When I was a kid, I held the imaginary vision of God as a sage looking man with a long, grey beard that so many hold in their early years. Though I’m sure the influences for this phenomenon are numerous, I think part of the explanation can be found in our human desire to have someone to look up to. In those early years, perhaps God appeared like this Grandfather figure because our grandparents seemed wise, loving, filled with knowledge, and also experienced in a way we could not fully grasp. This idea of God had a sense of stability and seeming eternity that was comforting. This, of course, would not be the exact phrasing of our five year old selves, but I think the underlying feeling would have been the same.
Looking at this early idea of God, this model contains the foundations of the characteristics we look for in God as we grow up and life gets complicated. When my family lost our home in Hurricane Katrina, I found myself clinging to God and Jewish practice in the midst of that turmoil. I was looking for stability amidst chaos, and the idea of an eternal God who is part of but also beyond the natural world was of great comfort to me. And yet, today I see that the straightforward idea of God I held in those difficult times is not exactly the same God I conceive of today.
So what is the difference between the God we envisioned as kids and the one we see as adults in our college and post-college lives? Well, for one we come to understand that God and life ain’t simple. We become skeptical of a God that is clear cut or too parental. Often, we are unsure of God’s existence at all. We lose some of that easy access to an imaginary picture of Hashem as we get entangled in work, social scenes, and the tedium of life. And we get angry at life and question a God who could allow terrible things to happen.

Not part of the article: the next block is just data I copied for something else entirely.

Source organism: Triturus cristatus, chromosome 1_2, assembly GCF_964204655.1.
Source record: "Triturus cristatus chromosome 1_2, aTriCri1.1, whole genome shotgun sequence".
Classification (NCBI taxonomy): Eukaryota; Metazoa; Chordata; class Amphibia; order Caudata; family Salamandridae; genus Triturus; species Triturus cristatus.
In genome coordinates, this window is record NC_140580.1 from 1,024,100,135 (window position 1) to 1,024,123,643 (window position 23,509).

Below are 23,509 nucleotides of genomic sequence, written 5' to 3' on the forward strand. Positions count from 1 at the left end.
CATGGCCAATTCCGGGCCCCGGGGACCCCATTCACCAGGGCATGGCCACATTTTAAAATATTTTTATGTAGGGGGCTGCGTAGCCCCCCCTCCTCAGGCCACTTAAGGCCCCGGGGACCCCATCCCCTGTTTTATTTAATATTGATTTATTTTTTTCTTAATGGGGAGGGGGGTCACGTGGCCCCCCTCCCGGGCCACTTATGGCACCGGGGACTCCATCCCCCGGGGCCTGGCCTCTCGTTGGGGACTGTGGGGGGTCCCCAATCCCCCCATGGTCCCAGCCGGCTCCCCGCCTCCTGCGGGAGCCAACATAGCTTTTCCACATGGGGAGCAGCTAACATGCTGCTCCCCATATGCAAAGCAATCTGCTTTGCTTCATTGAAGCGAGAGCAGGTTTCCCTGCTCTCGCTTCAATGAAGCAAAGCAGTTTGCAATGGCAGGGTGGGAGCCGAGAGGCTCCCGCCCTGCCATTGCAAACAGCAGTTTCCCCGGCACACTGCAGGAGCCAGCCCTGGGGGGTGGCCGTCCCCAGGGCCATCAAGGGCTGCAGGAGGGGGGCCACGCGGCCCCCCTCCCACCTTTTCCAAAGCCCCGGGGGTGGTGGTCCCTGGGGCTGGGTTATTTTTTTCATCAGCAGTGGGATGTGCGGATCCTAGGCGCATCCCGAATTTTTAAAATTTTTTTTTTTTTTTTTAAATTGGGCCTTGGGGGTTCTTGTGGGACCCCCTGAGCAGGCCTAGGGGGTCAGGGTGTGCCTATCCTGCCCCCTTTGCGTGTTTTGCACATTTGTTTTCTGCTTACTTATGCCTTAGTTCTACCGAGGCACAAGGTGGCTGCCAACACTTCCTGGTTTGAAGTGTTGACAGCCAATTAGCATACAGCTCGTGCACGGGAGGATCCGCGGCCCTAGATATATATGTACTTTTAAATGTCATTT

Although this may sound like a negative step in our relationship with God, I see it is as the expected rough patches that lead to a mature relationship. As children, we saw the ideal and perfection in many things, and grew up to see that things were not so clear-cut. And so it is with God—the imagining of a perfect, knowledgeable, loving God who is bubbie or zayda, mom or dad, gives way to the God of nuance, incomprehensibility, and even imperfection (Maimonides, don’t kill me for saying so). We gain the understanding that God does not intervene in all things, and that like a good parent, God leaves space for us to succeed beyond all our hopes, as well as fail miserably. We, like our ancestor Jacob, wrestle with God and come out on the other side with a new name, a new view of ourselves and a new view of God.
David Kaplinsky is a senior at the University of Illinois at Urbana-Champaign where he is a BFA Acting major and the current leader of the KOACH Conservative Minyan at Hillel. Last year he served as a KOACH Intern on his campus.